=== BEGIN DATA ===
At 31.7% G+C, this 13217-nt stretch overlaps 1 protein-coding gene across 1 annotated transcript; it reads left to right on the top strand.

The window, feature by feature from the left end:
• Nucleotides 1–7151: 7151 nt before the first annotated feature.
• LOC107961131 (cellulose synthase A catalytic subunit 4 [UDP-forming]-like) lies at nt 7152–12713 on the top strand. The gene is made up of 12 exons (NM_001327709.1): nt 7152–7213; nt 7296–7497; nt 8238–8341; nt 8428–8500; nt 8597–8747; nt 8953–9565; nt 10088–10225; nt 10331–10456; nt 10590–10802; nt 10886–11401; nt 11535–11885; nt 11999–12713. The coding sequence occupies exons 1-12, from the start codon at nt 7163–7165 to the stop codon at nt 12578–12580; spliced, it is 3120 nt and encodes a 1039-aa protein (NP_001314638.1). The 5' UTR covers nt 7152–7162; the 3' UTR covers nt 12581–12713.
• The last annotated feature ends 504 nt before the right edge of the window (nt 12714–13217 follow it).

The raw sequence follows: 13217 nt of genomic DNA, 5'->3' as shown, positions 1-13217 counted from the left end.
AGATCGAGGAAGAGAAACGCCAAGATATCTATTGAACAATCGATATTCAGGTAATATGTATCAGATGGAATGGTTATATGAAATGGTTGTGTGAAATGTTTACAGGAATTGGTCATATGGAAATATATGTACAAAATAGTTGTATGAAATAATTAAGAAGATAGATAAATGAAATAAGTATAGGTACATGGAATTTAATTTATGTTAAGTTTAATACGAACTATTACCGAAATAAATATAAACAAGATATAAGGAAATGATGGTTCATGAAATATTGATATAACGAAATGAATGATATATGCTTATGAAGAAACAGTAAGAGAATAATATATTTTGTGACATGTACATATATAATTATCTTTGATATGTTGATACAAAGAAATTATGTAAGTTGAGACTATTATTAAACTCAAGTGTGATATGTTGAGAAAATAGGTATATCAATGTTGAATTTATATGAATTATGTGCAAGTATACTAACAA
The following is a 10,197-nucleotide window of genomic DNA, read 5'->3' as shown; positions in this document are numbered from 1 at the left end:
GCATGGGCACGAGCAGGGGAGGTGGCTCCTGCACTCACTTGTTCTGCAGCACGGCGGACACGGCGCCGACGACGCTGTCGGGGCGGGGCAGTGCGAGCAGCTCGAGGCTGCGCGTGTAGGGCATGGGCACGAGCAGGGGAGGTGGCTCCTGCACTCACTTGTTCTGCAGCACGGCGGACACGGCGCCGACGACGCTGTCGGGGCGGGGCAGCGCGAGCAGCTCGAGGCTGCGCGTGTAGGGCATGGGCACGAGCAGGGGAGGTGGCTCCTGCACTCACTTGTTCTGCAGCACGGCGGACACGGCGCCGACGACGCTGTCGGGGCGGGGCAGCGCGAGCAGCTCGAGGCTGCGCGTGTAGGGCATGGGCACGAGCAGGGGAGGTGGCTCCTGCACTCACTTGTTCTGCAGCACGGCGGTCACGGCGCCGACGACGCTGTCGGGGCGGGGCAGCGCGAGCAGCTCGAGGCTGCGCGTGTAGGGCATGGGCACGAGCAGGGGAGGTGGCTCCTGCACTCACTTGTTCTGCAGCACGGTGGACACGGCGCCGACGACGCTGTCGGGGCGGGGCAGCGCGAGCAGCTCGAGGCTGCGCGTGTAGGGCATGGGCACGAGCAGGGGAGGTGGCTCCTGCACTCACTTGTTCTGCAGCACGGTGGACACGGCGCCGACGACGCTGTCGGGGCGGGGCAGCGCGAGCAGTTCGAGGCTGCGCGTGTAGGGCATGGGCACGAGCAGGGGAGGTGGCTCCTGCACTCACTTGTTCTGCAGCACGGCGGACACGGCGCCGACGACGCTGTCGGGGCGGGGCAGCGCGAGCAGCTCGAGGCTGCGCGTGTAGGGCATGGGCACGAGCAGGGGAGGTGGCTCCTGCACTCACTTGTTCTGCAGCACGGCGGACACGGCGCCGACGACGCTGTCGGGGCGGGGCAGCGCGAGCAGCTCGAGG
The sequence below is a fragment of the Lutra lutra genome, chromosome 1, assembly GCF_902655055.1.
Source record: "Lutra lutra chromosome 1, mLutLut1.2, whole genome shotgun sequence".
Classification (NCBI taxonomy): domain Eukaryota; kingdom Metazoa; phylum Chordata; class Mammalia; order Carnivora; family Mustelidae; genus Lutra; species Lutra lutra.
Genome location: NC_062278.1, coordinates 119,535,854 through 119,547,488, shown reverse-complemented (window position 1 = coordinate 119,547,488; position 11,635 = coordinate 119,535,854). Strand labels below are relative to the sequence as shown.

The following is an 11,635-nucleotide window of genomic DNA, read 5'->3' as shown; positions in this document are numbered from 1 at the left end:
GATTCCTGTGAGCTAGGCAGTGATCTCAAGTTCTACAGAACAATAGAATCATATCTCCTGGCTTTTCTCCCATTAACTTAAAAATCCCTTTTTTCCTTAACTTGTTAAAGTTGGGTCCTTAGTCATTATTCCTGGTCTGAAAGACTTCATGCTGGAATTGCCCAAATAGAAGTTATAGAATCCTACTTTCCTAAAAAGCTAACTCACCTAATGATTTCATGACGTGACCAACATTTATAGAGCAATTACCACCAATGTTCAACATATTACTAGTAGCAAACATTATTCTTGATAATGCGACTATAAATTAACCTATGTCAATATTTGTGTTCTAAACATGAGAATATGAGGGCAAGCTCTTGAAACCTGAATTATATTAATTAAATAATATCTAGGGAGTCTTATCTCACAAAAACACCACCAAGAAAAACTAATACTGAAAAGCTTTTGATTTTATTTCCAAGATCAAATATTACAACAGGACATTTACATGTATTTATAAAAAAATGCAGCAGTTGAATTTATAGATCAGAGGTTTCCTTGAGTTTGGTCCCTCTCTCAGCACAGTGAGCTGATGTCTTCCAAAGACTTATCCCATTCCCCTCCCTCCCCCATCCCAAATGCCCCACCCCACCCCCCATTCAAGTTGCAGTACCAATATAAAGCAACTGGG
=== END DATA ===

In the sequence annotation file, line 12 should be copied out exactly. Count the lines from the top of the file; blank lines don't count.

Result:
Classification (NCBI taxonomy): domain Eukaryota; kingdom Metazoa; phylum Chordata; class Mammalia; order Carnivora; family Mustelidae; genus Lutra; species Lutra lutra.